I have noticed that some older cookbooks use the term 'receipt' in place of 'recipe'. Why did this change occur?

I tried looking up usage of both recipe and receipt using Google Books' NGram viewer, but I'm afraid I got a lot of false positives on 'receipt' because that word is used in so many other non-food-related contexts.

That said, for the word 'recipe' there was a sharp incline after about 1967, and a corresponding (although less dramatic) decrease in the use of the word 'receipt'.

I believe both words must have been in common usage in about 1950, at least where I live in the southern United States, because I have two cookbooks dated to around then which are both collections of recipes local to where each of my grandmothers lived, "Charleston Receipts" and "River Road Recipes".

I'm curious if any of you know more about these two words and why the sudden preference of one over the other.

  • 1
    In my lifetime, and in the literature I'm familiar with, receipt has always been a 'country' term in this sense. Sep 1, 2017 at 17:31
  • I remember long ago on the TV series "Upstairs Downstairs" when Mrs Bridges (the cook) said the word ... I just assume is was with a P sound in there, but an alternate pronunciation of "recipe" ra-SEEP. But maybe it was "receipt"?
    – GEdgar
    Sep 1, 2017 at 18:10
  • @GEdgar possibly, although I would think you would pronounce 'receipt' ra-SEET, unless it's pronounced differently in British English.
    – MMAdams
    Sep 1, 2017 at 18:14

2 Answers 2


The OED attests to this sense of receipt:

  1. A formula or preparation made according to a formula. Now generally superseded in this branch by RECIPE n. 12.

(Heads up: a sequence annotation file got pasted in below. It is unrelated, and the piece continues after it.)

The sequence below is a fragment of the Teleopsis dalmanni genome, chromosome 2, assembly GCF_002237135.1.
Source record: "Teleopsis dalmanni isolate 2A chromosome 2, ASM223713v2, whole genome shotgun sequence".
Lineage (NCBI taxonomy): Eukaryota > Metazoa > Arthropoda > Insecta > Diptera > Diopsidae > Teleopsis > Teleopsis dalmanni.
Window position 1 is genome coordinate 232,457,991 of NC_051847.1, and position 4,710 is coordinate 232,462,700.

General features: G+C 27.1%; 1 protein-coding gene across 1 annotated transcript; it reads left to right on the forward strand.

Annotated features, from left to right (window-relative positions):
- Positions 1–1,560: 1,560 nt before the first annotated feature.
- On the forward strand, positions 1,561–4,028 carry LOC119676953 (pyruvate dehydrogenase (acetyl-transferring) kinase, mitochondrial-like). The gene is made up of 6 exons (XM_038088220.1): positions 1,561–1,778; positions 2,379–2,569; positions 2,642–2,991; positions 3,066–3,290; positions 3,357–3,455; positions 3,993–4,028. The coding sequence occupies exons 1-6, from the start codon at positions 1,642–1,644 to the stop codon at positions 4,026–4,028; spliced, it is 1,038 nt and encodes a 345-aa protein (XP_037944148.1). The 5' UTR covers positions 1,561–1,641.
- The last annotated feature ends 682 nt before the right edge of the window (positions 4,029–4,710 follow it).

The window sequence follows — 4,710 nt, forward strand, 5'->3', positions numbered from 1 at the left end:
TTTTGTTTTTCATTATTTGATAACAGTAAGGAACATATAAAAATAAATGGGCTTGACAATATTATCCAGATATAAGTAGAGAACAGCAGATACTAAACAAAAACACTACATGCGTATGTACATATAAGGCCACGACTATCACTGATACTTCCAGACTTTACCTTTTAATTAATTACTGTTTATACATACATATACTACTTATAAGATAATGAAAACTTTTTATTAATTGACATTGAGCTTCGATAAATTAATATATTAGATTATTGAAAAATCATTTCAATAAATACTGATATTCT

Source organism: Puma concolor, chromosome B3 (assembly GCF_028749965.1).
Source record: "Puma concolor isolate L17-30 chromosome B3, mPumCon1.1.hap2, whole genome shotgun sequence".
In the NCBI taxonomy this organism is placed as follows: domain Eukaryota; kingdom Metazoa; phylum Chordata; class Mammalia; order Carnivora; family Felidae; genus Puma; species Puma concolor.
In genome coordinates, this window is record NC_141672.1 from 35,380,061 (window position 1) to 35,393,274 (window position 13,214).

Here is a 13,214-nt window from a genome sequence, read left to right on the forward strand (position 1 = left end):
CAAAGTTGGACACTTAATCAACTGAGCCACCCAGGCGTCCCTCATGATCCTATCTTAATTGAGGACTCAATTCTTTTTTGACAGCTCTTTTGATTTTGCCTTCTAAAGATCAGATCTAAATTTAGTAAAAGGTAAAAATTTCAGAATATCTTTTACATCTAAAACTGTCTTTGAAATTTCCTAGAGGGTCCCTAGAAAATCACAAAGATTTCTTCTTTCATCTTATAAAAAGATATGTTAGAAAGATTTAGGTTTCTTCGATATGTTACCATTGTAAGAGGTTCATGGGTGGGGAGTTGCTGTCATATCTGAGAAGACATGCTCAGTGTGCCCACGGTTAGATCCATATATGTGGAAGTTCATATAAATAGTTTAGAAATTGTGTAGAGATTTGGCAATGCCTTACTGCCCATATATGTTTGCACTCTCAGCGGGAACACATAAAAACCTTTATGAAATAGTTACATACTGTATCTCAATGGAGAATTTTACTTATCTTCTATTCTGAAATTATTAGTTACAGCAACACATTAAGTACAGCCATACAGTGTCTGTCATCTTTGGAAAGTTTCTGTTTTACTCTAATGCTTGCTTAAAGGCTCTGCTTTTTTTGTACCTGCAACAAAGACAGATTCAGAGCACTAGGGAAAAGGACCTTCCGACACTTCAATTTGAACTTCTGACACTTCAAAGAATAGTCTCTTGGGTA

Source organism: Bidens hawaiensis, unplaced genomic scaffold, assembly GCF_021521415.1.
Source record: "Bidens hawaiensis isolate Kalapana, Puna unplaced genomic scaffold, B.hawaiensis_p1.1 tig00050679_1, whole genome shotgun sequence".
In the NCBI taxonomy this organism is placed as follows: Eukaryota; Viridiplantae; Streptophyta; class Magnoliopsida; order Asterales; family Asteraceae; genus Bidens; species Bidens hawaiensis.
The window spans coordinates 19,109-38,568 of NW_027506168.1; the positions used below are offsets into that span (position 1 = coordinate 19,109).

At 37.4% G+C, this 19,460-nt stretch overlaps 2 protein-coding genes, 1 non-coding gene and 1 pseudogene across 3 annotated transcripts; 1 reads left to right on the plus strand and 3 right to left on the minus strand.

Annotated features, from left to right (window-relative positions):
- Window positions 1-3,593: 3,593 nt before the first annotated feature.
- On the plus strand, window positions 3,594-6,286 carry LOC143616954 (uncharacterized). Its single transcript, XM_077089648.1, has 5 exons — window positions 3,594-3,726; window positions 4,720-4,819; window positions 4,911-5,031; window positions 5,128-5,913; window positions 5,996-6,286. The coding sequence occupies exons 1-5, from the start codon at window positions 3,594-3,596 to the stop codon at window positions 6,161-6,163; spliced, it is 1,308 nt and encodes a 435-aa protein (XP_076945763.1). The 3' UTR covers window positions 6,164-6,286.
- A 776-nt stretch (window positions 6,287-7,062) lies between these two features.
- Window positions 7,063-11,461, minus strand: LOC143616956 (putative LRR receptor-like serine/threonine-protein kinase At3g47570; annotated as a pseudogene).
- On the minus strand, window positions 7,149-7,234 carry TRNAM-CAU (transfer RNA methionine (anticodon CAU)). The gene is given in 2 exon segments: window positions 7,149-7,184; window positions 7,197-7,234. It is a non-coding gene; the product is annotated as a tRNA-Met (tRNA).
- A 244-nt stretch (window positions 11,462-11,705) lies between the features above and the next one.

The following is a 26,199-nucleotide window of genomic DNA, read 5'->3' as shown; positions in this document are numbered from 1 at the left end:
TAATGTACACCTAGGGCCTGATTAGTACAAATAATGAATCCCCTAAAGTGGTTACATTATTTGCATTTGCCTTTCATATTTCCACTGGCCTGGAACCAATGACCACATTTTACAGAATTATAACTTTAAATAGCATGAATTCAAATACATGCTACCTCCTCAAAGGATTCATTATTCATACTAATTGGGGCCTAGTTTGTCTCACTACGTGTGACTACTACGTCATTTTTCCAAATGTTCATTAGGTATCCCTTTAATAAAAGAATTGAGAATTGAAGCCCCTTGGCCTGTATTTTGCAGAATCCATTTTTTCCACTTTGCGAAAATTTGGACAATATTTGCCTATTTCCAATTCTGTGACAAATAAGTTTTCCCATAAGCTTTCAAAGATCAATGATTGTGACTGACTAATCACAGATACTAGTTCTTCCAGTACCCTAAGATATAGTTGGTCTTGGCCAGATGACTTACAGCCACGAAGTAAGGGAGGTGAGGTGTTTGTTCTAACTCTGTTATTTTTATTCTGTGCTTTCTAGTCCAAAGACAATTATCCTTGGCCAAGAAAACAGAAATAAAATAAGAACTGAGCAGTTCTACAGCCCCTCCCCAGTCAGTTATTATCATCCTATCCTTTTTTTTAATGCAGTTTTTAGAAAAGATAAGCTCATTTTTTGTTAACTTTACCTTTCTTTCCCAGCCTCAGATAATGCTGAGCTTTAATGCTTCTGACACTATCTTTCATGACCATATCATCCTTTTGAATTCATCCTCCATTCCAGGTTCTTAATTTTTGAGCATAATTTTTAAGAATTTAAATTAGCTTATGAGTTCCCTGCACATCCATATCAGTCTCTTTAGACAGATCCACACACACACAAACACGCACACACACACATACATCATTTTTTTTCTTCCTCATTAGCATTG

2. gen. The formula of a preparation, or an account of the means, for bringing about some end; (in extended use) the means for attaining an end. Cf. RECIPE n. 3. Now arch.
  3. A statement of the ingredients and procedure required for making a dish or an item of food or drink; = RECIPE n. 2. Also in extended use. Now hist.


receipt book n. (a) a book containing medical or cooking receipts (also fig.) (cf. recipe book n. at RECIPE n. Compounds); (b) a book containing receipts for payments made.

This apparently originated in medicine and alchemy, from the Latin recipere via Anglo-Norman recepte and receit and so forth, in the sense of what today we would call a prescription— a list of the curative items a patient was to receive.

For example, in Chaucer (Yeoman's Tale):

… and whan that this preest shoolde
Maken assay, at swich tyme as he wolde,
Of this receit, farwel! It wolde nat be.

There are examples from the twentieth century. Gore Vidal's Screening History (1992) has the line

an inability to recognize and accommodate that same interest in others is a receipt for chaos.

and in the Independent on Sunday of 7 November 1993,

Jennifer Paterson prefers ‘receipt’ to ‘recipe’. It was current in her youth, she says, ‘in the days before the war, when people spoke English’.

But it does seem to have persisted in the food and drink sense, dialectically in the Southern U.S. An article by Heather Richie on Southern Living magazine's website, entitled "Keeping Receipts: The New Life of Old Cookbooks," notes that the Charleston Receipts cookbook, published since 1950 by the Junior League, opens with this poem:

We never mention recipe,
— The reason being that we felt,
(Though well aware how it is spelt!),
That it is modern and not meet
To use in place of old receipt
To designate time-honored dishes
According to ancestral wishes.

The reasons as to why the one form became preferred to another are probably impossible to know, any more than why any other word gains currency.